The President. Yes, very good. So what was it like? I mean, I'm sure people are listening out there who wonder whether or not they could go back to school at this point in their life. Was it as tough as you thought?

Mrs. Clements. It was a big step.

The President. Yes.

Mrs. Clements. It was not easy to go back, but it was well worth it. I'm in the law enforcement program here at RCTC. Law enforcement was something that I always wanted to get into, but because of financial and family commitments, I wasn't able to do so. And if it wasn't for the funding I received through the retraining program——

The President. Trade adjustment assistance, retraining programs—listen, the Federal Government has got ample money to help people go back to school. [Applause] Don't clap for me; clap for her. She's the one who made the decision to go back to school. Yes, we can't pass a law that says somebody has got to want to improve themselves. But the role of Government is to say, "Here's an opportunity. Here's a chance."

And so, you're now doing something— you're being trained for something you've always wanted to do, law enforcement. Well, it's a noble profession. Thank you for doing it.

And secondly, what's interesting is, I asked her—kind of none of my business, but you know, anyway—I asked her anyway, "Are you going to make more money?"

Mrs. Clements. Yes, sir, hopefully at least 50 percent more than what I was making at the plant.

The President. Yes, listen to that. I want everybody to hear that. With a little education—in other words, improving skill sets, you make more money. By going back to a community college, with Government help, you become a more productive worker. And when you become a more productive worker, your wage goes up. And her wage went up.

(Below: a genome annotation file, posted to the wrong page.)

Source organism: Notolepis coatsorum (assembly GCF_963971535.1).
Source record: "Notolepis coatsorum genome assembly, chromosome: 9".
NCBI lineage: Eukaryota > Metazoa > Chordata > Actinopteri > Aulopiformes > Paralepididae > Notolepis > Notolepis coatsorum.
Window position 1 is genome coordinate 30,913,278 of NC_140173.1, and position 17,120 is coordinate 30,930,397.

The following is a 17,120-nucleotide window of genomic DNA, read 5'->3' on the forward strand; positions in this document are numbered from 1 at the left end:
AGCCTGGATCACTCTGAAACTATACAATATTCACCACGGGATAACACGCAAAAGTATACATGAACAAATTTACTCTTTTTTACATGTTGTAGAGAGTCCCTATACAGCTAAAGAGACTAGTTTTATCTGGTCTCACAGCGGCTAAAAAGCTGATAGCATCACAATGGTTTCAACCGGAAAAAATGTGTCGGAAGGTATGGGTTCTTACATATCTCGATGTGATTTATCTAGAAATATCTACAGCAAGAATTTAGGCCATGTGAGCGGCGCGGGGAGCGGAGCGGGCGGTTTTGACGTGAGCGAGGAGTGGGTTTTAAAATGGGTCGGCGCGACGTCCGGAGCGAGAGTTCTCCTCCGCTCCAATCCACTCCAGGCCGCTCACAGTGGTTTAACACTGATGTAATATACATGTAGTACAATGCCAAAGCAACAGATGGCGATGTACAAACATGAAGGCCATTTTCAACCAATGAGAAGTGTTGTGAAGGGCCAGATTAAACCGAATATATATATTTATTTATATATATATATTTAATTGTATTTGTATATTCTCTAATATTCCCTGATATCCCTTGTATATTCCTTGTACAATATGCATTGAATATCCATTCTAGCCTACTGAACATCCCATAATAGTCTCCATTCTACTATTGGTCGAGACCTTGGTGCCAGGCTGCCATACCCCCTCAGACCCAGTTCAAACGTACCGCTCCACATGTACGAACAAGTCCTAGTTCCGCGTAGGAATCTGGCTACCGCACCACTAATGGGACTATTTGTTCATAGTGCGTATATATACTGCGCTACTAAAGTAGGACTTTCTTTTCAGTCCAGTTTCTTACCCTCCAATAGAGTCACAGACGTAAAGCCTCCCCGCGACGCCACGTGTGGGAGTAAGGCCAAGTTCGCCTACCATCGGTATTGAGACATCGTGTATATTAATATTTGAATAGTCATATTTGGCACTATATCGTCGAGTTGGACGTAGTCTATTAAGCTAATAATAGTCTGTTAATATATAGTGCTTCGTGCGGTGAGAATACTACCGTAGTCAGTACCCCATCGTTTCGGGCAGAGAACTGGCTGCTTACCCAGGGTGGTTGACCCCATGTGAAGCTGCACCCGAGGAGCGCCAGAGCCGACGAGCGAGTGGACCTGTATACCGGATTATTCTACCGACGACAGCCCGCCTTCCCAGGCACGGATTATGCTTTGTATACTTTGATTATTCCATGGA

Let me tell you something else interesting. You know, when we cut the taxes, we cut them for everybody who paid taxes. I was one—I'm a fellow who believes, if you pay taxes, you ought to get relief. We ought not to try to pick and choose winners when it comes to tax relief. But we also helped our families. We raised the child credit to $1,000 a child. We reduced the penalty on marriage. The code ought to encourage marriage, not discourage marriage.

And this family saved $1,700 a year in tax relief, see, and the fundamental question in this campaign is who can spend the $1,700 better, this family or the Government? I believe this family can spend their money better.

Good job. Thank you.

The homeownership rate in America is an alltime high. More and more people from all walks of life are owning their homes for the first time. And Jill Wooten is with us. She is a first-time homeowner. First of all, you work.

Jill Wooten. I work. I'm a teacher at Gage Elementary School—love it.

The President. Fabulous. Thank you for teaching. Husband, Jesse.

Mrs. Wooten. He's the cute guy in the front row right there. [Laughter]